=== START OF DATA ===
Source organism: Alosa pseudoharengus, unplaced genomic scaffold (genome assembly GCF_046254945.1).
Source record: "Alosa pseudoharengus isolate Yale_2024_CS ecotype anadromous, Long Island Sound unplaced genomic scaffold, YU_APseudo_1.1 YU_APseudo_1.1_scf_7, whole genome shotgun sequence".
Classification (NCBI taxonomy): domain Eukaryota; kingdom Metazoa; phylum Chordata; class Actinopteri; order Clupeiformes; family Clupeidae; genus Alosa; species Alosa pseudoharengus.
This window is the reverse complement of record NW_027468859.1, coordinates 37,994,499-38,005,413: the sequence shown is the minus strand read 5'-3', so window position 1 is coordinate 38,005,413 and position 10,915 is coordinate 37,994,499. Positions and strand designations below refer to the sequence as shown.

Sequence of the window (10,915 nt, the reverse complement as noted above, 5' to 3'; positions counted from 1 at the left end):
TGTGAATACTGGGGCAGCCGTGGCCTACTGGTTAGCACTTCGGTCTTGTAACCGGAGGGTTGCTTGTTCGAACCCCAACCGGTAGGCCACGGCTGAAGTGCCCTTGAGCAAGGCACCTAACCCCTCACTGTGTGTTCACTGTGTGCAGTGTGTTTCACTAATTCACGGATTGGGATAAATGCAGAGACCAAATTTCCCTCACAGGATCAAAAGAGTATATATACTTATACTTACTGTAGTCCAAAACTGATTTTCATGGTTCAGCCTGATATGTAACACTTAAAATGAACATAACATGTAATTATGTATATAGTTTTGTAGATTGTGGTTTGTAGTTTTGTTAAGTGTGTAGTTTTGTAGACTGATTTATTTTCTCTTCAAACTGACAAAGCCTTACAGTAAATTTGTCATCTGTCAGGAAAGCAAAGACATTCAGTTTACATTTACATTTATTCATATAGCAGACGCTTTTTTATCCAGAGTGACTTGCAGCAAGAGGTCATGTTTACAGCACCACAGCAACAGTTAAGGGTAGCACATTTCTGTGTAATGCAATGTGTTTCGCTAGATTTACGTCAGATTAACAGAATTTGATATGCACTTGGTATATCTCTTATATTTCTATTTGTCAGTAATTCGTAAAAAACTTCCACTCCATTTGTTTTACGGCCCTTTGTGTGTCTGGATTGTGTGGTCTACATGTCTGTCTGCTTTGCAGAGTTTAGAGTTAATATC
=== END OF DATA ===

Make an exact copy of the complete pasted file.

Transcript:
Source organism: Alosa pseudoharengus, unplaced genomic scaffold (genome assembly GCF_046254945.1).
Source record: "Alosa pseudoharengus isolate Yale_2024_CS ecotype anadromous, Long Island Sound unplaced genomic scaffold, YU_APseudo_1.1 YU_APseudo_1.1_scf_7, whole genome shotgun sequence".
Classification (NCBI taxonomy): domain Eukaryota; kingdom Metazoa; phylum Chordata; class Actinopteri; order Clupeiformes; family Clupeidae; genus Alosa; species Alosa pseudoharengus.
This window is the reverse complement of record NW_027468859.1, coordinates 37,994,499-38,005,413: the sequence shown is the minus strand read 5'-3', so window position 1 is coordinate 38,005,413 and position 10,915 is coordinate 37,994,499. Positions and strand designations below refer to the sequence as shown.

Sequence of the window (10,915 nt, the reverse complement as noted above, 5' to 3'; positions counted from 1 at the left end):
TGTGAATACTGGGGCAGCCGTGGCCTACTGGTTAGCACTTCGGTCTTGTAACCGGAGGGTTGCTTGTTCGAACCCCAACCGGTAGGCCACGGCTGAAGTGCCCTTGAGCAAGGCACCTAACCCCTCACTGTGTGTTCACTGTGTGCAGTGTGTTTCACTAATTCACGGATTGGGATAAATGCAGAGACCAAATTTCCCTCACAGGATCAAAAGAGTATATATACTTATACTTACTGTAGTCCAAAACTGATTTTCATGGTTCAGCCTGATATGTAACACTTAAAATGAACATAACATGTAATTATGTATATAGTTTTGTAGATTGTGGTTTGTAGTTTTGTTAAGTGTGTAGTTTTGTAGACTGATTTATTTTCTCTTCAAACTGACAAAGCCTTACAGTAAATTTGTCATCTGTCAGGAAAGCAAAGACATTCAGTTTACATTTACATTTATTCATATAGCAGACGCTTTTTTATCCAGAGTGACTTGCAGCAAGAGGTCATGTTTACAGCACCACAGCAACAGTTAAGGGTAGCACATTTCTGTGTAATGCAATGTGTTTCGCTAGATTTACGTCAGATTAACAGAATTTGATATGCACTTGGTATATCTCTTATATTTCTATTTGTCAGTAATTCGTAAAAAACTTCCACTCCATTTGTTTTACGGCCCTTTGTGTGTCTGGATTGTGTGGTCTACATGTCTGTCTGCTTTGCAGAGTTTAGAGTTAATATC